-- #122 Jeff Park via South Breitenbush -- This is the longest route to Jeff Park, so it is the quietest. In 2016 the Forest Service rebuilt and rerouted 4 miles of this 6.2-mile trail. This area did not burn in the 2017 Whitewater Fire.

-- #124 Woodpecker Ridge -- The 2017 Whitewater Fire burned all of this 2-mile trail, but it was on a ridge and now has even better views of Mt. Jefferson. As of August 2018 it was still closed.

-- #124b Bingham Ridge -- OK, this old route into the Mt. Jefferson Wilderness on a ridge between Pamelia Lake and Marion Lake was so rough and faint that I didn't even include it in the book. But in 2014 the Forest Service rebuilt it, adding a switchback at the start the eliminates a steep scramble route and adds a mile in length. The resulting trail is much friendlier and more scenic. although it still leads to a lakeless edge of the Wilderness.

-- #124c Swallow Lake Trail -- Here's another semi-abandoned backwoods route in the Mt. Jefferson Wilderness that the Forest Service is planning to reopen and upgrade in 2016. The route climbs from the old Oregon Skyline Trail west of Marion Lake to the Pacific Crest Trail at South Cinder Peak, making possible several nice loop options for backpackers.

-- #128 Maxwell Butte -- The blowdown trees that plagued this trail were cleared in 2018 by the volunteer Scorpions trail crew. The path is still rutted, but much easier to hike.

-- #131 Patjens Lakes -- The driving directions say to keep left when in doubt, but it's better to keep to the paved road until you find the trailhead sign. 
Nearly all of this trail was overswept by a 2011 wildfire. Already the woods are looking greener, and the area around the lakes themselves was spared by the fire.

-- #133 Round and Square Lakes -- The driving directions are OK until the end. When you turn left on Road 1210, follow this gravel road for 5.7 miles and then turn right for 0.5 mile to find the poorly marked trailhead.

-- #145 Chush Falls -- 
A wildfire in September 2012 burned through this area. Because the canyon itself is protected by cliffs and a damp microclimate, many trees near the waterfalls survived. The new trailhead for this hike is one mile along Road 600, where a new parking lot has been built and boulders have been placed to barricade the old road. From there you hike 1.5 miles to the old trailhead, and continue on the old trail 1 mile to Chush Falls.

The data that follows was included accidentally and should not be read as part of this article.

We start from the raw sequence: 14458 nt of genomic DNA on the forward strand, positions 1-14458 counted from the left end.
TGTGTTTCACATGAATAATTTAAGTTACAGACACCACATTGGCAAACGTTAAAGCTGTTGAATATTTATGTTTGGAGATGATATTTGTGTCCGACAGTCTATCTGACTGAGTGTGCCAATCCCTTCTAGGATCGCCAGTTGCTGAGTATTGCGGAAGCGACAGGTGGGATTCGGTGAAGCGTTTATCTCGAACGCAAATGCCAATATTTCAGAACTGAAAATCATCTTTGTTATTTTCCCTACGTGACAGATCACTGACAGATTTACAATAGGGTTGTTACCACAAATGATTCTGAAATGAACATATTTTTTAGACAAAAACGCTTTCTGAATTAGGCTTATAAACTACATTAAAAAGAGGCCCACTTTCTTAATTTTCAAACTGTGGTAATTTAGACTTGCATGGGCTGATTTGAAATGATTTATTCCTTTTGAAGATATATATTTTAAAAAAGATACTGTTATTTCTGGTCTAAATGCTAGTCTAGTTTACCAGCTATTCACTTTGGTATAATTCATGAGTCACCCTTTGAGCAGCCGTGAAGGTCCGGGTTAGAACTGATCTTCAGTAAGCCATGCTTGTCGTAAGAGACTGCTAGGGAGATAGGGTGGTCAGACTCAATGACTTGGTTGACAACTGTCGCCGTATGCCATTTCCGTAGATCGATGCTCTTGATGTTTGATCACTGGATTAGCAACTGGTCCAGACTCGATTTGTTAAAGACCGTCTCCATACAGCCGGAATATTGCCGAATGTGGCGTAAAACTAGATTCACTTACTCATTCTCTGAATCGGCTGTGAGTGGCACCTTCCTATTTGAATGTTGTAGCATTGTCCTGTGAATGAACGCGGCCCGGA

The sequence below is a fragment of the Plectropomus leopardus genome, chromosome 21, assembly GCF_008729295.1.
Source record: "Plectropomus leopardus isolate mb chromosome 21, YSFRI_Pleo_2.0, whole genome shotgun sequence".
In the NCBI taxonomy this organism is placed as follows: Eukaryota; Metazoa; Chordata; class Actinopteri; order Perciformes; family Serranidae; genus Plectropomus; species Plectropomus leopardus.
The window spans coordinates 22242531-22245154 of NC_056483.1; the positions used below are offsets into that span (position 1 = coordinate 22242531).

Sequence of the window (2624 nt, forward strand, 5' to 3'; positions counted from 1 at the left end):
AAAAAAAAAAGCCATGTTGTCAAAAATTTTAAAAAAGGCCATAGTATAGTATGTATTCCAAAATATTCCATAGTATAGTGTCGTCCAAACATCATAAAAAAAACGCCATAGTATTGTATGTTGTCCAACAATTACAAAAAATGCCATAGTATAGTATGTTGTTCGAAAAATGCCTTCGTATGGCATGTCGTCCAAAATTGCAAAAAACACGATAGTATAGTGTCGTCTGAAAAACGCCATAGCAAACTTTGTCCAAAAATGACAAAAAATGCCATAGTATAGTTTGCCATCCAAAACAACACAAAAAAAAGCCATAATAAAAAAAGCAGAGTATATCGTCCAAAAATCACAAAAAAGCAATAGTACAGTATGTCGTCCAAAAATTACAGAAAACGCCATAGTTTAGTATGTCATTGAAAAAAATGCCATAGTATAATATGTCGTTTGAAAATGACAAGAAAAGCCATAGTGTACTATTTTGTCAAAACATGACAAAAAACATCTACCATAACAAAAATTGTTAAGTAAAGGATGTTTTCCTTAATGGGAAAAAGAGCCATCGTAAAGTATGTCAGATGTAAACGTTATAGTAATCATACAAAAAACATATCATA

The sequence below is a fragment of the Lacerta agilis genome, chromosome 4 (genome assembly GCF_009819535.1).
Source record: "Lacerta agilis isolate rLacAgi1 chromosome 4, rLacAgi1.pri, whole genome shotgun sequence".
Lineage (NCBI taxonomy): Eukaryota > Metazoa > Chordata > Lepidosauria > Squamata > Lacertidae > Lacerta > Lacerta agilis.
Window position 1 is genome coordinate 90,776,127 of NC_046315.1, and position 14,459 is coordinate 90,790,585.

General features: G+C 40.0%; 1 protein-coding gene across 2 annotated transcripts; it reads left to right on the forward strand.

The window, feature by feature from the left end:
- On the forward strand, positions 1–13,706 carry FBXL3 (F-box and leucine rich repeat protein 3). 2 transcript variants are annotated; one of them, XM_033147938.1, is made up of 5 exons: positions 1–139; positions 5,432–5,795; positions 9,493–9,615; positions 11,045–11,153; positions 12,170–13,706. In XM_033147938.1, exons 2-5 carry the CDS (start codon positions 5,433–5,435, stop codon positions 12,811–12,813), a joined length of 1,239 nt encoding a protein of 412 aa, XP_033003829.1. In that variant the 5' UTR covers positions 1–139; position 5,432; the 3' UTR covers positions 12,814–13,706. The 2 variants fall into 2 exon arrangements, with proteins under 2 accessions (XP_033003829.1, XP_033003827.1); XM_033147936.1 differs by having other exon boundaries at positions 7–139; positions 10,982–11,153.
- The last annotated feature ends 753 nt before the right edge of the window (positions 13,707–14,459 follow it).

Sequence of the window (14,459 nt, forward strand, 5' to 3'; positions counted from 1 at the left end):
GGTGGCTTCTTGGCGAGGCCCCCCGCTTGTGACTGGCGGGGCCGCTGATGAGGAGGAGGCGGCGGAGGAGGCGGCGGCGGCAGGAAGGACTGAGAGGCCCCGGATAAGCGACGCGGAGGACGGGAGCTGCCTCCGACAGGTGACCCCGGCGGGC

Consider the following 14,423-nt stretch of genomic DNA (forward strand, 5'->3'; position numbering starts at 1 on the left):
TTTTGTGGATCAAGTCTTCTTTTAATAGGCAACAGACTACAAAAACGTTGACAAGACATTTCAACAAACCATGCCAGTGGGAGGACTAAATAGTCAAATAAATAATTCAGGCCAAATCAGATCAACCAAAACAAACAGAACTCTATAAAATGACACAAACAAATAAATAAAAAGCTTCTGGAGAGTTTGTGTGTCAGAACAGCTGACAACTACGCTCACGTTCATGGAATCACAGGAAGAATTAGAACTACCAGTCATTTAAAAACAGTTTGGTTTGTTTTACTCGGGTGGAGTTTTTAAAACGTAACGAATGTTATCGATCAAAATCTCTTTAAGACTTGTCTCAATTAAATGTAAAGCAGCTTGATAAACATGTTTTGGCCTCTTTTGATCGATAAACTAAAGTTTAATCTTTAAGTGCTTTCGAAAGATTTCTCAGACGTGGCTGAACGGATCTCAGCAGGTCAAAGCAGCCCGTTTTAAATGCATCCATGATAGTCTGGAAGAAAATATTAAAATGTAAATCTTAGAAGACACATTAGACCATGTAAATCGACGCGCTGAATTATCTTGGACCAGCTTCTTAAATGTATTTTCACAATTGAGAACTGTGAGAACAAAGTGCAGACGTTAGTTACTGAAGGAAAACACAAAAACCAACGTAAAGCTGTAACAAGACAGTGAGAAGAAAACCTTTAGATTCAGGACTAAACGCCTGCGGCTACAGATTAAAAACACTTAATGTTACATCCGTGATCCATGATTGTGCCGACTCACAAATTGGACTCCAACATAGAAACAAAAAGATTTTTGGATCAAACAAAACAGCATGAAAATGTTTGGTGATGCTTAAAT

-- #154. East Fork McKenzie -- The trailhead and first 3 miles of this trail burned lightly in 2018, and may not reopen until late summer 2019. To find the trail from McKenzie Hwy 126, turn south between mileposts 45 and 46 onto Aufderheide Rooad 19. After 0.4 mile fork right. Continue 2.8 miles, turn left across Cougar Dam, and continue 2.3 miles around the reservoir. Just before crossing a big bridge, turn left into the large paved East Fork Trailhead. To shuttle a car from this lower trailhead to the upper trailhead, drive up gravel Road 1993 for 5.1 miles and look sharp for a small hiker-symbol sign on the right, just after a small parking pullout.

-- #154 Substitute Point -- The Foley Ridge Trailhead and the first mile of trail are still green, but a 2017 wildfire burned over the rest of this hike, including Substitute Point. The same fire also burned the Honey Lakes basin and uphill as far the James Creek Shelter (fate unknown) and a 4-mile section of the PCT between Racetrack Meadow and Rock Mesa. 

-- #157 Rebel Creek -- A 2017 wildfire burned all of the area covered by this hike, leaving some of the old-growth trees, but burning large areas. The Rebel Rock Lookout did not survive the fire. With great effort, the Scorpion trail crew cleared and reopened the trail early in 2018, but the Terwilliger wildfire burned the trailhead and the first few miles of the trail here again in August 2018, so it remains closed.

-- #171 Hardesty Mountain, upper trailhead -- A washout on Road 550 limits access to high-clearance vehicles. And note that the summit of this mountain is overgrown, so there are no views.

-- #172 Gold Point -- This delightful trail was maintained in December 2013. The hike is 0.7 mile longer than listed because the access road has been barricaded. To drive there from the Fall Creek Trailhead (Hike #74), drive 5.8 miles upriver, turn right on Rd 1825 for 2.7 miserably rocky, rutted miles of awful dirt road, and then fork right on Road 1835 for half a mile. Park and walk past a barricade up (unmarked) Road 220 for 0.7 mile to the trail.

-- #176 Deception Butte -- The upper part of this trail closed after the Deception Fire of 2014, which left the danger of landslides and falling snags. The upper trailhead remained closed in 2015, and may stay closed for several years. In 2018 the lower trail was clear as far as the creek bridge, but then becomes sketchy and is blocked by landslides and downed trees.